The Saratoga Sun -

Garden set to bloom

HART plans for park opening

 

Mike Armstong

Crocus is an early spring flower not generally bothered by deer

The Hanna Agricultural Resource Team (HART) met April 25 at Hanna Hometown Mart's Cafe area to discuss the plans for the ribbon cutting ceremony for the garden in the land where Hanna Elementary School once stood.

A date could not be confirmed but it is hoped to be at the end of May. The meeting focused on plants that were deer resistant and easy to grow. Members present offered to donate plants starting to sprout in personal gardens that are known to fit the criteria of plants needed.

Some flowers and shrubs, although not guaranteed to be deer proof, are found to survive the Hanna deer herd. Bulb plants resistant to cervine appetites aredaffodils, iris, crocus and baby grape hyacinth. Flowering plants mentioned were satvia, Russian sage, butterfly bush (buddleja davidii), mint, catmint (nepeta), marigold, white daisy (shasta daisy), red poppies, purple coneflower, lavender and goldenrod. Bushes recommended were the bramble rose and potentilla.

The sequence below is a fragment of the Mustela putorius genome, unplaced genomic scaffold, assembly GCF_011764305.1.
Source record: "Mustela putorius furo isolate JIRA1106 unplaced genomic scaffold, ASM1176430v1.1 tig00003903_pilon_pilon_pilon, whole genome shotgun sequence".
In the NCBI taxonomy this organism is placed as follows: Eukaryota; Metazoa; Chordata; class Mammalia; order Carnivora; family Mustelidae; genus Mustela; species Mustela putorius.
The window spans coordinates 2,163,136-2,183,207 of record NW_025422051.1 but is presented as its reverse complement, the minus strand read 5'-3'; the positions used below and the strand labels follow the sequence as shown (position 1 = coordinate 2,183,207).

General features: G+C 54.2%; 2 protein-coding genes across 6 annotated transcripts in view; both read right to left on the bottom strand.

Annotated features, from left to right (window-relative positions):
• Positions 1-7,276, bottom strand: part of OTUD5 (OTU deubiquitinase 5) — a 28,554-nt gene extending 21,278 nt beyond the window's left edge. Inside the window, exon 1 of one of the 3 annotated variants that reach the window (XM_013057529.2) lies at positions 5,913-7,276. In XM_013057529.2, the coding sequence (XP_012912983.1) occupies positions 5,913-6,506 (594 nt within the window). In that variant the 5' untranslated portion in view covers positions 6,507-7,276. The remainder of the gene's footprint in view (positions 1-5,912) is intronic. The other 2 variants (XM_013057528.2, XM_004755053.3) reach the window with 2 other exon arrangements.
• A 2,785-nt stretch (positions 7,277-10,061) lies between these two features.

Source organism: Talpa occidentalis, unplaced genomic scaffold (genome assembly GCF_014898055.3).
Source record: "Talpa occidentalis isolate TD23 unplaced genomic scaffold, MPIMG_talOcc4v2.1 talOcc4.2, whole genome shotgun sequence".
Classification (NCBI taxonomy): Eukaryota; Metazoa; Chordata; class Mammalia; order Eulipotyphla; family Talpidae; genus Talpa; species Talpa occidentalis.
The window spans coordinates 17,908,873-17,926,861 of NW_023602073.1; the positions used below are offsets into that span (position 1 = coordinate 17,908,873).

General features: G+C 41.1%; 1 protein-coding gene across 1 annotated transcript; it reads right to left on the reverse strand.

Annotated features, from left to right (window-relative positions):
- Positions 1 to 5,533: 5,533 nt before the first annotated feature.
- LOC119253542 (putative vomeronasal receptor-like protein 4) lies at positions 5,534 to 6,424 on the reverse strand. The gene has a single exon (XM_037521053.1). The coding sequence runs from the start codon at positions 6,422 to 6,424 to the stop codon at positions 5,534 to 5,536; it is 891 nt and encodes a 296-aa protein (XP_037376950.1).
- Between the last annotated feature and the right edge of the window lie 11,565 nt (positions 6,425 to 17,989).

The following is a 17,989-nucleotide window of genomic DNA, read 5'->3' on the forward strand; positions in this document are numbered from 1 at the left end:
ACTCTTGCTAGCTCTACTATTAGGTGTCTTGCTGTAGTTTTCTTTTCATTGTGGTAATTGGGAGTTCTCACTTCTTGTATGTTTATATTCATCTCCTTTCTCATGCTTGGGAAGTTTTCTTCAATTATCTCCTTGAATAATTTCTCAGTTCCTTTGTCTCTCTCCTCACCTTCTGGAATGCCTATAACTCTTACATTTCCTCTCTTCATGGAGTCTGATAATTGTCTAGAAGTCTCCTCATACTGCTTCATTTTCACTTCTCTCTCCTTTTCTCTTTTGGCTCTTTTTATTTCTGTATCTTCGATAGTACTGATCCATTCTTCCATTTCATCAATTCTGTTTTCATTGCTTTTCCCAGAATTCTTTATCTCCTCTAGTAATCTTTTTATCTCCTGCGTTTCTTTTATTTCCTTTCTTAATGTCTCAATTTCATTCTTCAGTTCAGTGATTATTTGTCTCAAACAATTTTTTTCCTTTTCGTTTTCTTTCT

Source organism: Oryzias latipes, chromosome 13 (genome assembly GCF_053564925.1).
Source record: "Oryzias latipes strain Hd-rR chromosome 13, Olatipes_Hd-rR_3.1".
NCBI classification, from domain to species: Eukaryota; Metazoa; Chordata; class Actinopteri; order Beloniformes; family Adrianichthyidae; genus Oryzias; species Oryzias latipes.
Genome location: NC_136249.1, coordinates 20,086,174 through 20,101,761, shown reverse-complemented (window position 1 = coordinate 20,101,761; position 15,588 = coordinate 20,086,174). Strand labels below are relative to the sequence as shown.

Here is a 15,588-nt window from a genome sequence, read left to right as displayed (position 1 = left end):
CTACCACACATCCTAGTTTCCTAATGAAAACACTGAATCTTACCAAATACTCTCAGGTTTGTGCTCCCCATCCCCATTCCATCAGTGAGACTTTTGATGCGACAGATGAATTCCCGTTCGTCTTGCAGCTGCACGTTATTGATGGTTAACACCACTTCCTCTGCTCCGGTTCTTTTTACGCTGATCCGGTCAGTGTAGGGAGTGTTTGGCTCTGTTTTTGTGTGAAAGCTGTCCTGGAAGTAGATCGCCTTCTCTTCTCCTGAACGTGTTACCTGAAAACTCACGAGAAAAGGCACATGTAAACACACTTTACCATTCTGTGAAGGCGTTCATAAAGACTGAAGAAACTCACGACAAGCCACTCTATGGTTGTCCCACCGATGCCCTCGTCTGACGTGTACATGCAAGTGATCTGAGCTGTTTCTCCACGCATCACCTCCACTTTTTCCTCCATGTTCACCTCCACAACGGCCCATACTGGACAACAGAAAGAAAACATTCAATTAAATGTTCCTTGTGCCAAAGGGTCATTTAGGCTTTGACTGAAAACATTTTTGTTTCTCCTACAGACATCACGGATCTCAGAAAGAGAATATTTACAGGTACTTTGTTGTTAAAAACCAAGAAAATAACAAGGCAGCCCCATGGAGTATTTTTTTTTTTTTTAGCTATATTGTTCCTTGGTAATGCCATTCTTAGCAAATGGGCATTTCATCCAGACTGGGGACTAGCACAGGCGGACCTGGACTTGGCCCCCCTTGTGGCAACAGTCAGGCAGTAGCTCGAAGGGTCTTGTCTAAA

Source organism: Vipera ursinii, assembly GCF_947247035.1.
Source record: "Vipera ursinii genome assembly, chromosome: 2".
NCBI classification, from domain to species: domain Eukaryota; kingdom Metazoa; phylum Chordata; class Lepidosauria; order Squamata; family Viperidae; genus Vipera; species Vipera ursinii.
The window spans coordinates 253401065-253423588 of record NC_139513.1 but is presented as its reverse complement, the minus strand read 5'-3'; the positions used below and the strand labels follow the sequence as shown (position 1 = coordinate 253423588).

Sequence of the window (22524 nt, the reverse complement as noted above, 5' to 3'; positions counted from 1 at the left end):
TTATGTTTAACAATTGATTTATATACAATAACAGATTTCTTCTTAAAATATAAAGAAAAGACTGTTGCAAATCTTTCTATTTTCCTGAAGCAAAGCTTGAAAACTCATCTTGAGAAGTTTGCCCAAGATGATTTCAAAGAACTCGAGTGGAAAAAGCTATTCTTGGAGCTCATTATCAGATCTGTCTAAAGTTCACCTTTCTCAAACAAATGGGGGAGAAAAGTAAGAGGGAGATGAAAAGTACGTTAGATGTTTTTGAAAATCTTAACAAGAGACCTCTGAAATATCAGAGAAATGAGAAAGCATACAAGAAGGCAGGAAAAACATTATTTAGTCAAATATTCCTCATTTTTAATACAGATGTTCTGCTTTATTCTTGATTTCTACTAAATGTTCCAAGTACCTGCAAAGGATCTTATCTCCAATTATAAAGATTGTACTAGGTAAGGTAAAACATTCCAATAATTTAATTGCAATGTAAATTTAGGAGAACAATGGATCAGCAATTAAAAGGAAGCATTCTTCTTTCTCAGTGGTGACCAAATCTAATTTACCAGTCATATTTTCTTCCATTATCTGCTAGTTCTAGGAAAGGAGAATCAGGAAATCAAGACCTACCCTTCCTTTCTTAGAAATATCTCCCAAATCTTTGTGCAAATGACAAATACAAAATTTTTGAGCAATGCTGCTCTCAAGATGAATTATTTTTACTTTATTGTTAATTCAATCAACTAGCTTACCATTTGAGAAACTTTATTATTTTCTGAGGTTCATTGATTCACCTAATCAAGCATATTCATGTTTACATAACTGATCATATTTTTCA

The book, "Rocky Mountain Fruit & Vegetable Gardening: Plant, Grow, and Harvest the Best Edibles - Colorado, Idaho, Montana, Utah & Wyoming (Fruit & Vegetable Gardening Guides)" by Diana Maranhao a paperback, published July 15, 2014 was presented for the members to peruse.

Ellen Freeman and Rose Dabbs, two members credited by most others in HART for keeping the project moving, hope to have the park's opening before the next meeting.

The next scheduled meeting for HART will be May 30 at 5:30 pm at Hanna Market Cafe.

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